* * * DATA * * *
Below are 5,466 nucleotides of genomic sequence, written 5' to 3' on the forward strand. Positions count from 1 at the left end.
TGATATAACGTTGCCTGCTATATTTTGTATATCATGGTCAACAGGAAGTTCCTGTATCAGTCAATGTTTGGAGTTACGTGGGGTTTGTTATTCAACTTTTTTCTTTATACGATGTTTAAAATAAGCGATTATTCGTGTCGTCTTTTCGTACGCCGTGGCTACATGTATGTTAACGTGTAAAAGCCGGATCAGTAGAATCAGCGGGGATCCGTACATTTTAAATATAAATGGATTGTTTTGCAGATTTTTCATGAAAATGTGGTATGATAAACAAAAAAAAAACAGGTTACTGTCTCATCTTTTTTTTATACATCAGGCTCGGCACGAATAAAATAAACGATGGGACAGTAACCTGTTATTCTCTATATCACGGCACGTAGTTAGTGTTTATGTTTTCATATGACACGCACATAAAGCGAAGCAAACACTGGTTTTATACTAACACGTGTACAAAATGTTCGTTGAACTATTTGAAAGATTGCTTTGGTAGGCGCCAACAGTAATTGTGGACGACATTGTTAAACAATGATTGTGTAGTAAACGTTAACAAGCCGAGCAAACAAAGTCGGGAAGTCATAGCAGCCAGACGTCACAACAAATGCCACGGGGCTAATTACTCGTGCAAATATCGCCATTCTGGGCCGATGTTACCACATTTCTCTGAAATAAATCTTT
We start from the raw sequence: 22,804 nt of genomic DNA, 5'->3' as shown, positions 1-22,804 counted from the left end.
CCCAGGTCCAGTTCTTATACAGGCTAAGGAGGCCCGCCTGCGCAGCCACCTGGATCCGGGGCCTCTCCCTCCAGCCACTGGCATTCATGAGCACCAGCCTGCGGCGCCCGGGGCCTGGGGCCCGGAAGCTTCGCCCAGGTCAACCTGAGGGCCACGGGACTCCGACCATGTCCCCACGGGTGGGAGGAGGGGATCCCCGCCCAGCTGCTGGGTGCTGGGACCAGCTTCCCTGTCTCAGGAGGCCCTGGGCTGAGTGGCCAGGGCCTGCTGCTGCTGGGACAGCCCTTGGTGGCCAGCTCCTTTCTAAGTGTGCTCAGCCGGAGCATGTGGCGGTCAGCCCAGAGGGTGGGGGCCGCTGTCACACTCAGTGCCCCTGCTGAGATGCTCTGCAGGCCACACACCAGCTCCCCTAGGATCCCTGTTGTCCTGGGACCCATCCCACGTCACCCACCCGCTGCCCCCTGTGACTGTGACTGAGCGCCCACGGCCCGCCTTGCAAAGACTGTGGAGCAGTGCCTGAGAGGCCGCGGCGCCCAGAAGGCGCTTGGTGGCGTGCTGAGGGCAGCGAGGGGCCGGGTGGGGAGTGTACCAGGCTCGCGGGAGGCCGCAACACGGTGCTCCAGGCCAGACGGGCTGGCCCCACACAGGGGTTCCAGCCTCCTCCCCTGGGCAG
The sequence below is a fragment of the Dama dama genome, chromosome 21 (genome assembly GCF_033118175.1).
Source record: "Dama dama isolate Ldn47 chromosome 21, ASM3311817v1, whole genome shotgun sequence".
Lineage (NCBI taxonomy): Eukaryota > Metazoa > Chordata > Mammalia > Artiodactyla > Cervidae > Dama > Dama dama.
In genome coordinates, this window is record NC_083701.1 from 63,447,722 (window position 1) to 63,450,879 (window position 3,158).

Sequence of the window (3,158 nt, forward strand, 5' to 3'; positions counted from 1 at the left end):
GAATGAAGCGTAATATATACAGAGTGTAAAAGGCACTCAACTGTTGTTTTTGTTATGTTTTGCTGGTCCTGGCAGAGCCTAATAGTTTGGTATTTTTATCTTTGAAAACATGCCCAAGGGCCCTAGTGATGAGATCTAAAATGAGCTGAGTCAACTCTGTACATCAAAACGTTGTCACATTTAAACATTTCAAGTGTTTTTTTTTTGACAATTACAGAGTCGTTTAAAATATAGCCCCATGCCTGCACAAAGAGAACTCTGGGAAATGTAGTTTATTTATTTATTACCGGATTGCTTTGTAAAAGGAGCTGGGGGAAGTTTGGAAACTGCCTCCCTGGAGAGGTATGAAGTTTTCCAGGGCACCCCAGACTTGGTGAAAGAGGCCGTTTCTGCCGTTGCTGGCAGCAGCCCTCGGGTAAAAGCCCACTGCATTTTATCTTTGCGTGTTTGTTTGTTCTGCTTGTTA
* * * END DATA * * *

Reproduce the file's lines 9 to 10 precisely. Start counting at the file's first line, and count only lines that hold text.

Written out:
Sequence of the window (3,158 nt, forward strand, 5' to 3'; positions counted from 1 at the left end):
GAATGAAGCGTAATATATACAGAGTGTAAAAGGCACTCAACTGTTGTTTTTGTTATGTTTTGCTGGTCCTGGCAGAGCCTAATAGTTTGGTATTTTTATCTTTGAAAACATGCCCAAGGGCCCTAGTGATGAGATCTAAAATGAGCTGAGTCAACTCTGTACATCAAAACGTTGTCACATTTAAACATTTCAAGTGTTTTTTTTTTGACAATTACAGAGTCGTTTAAAATATAGCCCCATGCCTGCACAAAGAGAACTCTGGGAAATGTAGTTTATTTATTTATTACCGGATTGCTTTGTAAAAGGAGCTGGGGGAAGTTTGGAAACTGCCTCCCTGGAGAGGTATGAAGTTTTCCAGGGCACCCCAGACTTGGTGAAAGAGGCCGTTTCTGCCGTTGCTGGCAGCAGCCCTCGGGTAAAAGCCCACTGCATTTTATCTTTGCGTGTTTGTTTGTTCTGCTTGTTA